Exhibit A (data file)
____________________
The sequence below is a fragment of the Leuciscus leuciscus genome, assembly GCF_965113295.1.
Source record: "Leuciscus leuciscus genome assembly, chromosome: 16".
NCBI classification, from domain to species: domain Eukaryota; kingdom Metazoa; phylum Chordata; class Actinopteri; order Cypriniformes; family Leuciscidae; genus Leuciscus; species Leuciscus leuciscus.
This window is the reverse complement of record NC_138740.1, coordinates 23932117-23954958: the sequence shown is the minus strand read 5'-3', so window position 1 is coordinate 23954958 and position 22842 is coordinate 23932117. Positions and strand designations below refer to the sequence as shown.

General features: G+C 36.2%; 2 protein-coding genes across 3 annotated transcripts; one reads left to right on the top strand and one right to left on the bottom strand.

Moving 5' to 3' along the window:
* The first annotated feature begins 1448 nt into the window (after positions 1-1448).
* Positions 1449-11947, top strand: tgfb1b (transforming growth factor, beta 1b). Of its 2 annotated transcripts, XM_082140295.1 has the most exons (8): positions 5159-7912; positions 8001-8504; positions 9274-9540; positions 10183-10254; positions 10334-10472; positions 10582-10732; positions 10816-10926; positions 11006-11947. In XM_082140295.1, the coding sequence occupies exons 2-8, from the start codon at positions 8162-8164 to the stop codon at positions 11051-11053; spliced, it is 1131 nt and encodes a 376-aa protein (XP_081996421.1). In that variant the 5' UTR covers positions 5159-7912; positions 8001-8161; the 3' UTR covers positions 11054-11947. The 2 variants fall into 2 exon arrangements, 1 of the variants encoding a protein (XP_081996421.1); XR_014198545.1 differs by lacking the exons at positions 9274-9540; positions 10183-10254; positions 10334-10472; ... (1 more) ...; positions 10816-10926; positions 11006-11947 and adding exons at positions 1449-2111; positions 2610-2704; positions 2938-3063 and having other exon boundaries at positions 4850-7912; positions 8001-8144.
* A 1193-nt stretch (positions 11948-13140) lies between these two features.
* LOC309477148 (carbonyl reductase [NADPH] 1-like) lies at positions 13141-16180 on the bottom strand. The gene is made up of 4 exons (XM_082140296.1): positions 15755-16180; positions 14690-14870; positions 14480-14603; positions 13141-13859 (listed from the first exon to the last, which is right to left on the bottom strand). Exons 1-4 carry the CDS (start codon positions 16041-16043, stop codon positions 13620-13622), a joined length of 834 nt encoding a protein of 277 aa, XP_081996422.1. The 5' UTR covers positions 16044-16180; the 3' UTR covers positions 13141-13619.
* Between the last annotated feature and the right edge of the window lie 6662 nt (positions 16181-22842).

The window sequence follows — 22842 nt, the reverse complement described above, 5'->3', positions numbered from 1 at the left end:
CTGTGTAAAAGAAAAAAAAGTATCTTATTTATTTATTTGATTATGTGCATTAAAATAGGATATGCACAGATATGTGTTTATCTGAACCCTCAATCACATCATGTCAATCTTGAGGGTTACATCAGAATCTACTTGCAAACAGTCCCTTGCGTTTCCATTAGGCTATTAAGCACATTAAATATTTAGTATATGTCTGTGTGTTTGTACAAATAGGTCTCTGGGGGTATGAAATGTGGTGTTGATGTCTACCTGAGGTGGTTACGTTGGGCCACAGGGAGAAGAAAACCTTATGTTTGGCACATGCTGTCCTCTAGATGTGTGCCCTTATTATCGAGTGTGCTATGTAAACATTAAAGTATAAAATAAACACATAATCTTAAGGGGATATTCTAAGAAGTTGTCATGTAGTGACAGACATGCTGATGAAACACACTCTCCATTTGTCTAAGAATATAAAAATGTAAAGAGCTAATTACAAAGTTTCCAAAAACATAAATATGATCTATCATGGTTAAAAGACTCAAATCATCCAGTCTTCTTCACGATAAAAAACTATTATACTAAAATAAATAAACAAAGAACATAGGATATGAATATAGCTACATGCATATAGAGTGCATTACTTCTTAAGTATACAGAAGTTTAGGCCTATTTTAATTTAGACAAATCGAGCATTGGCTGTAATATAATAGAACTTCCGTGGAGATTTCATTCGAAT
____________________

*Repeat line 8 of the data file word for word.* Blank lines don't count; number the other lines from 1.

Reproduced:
* Positions 1449-11947, top strand: tgfb1b (transforming growth factor, beta 1b). Of its 2 annotated transcripts, XM_082140295.1 has the most exons (8): positions 5159-7912; positions 8001-8504; positions 9274-9540; positions 10183-10254; positions 10334-10472; positions 10582-10732; positions 10816-10926; positions 11006-11947. In XM_082140295.1, the coding sequence occupies exons 2-8, from the start codon at positions 8162-8164 to the stop codon at positions 11051-11053; spliced, it is 1131 nt and encodes a 376-aa protein (XP_081996421.1). In that variant the 5' UTR covers positions 5159-7912; positions 8001-8161; the 3' UTR covers positions 11054-11947. The 2 variants fall into 2 exon arrangements, 1 of the variants encoding a protein (XP_081996421.1); XR_014198545.1 differs by lacking the exons at positions 9274-9540; positions 10183-10254; positions 10334-10472; ... (1 more) ...; positions 10816-10926; positions 11006-11947 and adding exons at positions 1449-2111; positions 2610-2704; positions 2938-3063 and having other exon boundaries at positions 4850-7912; positions 8001-8144.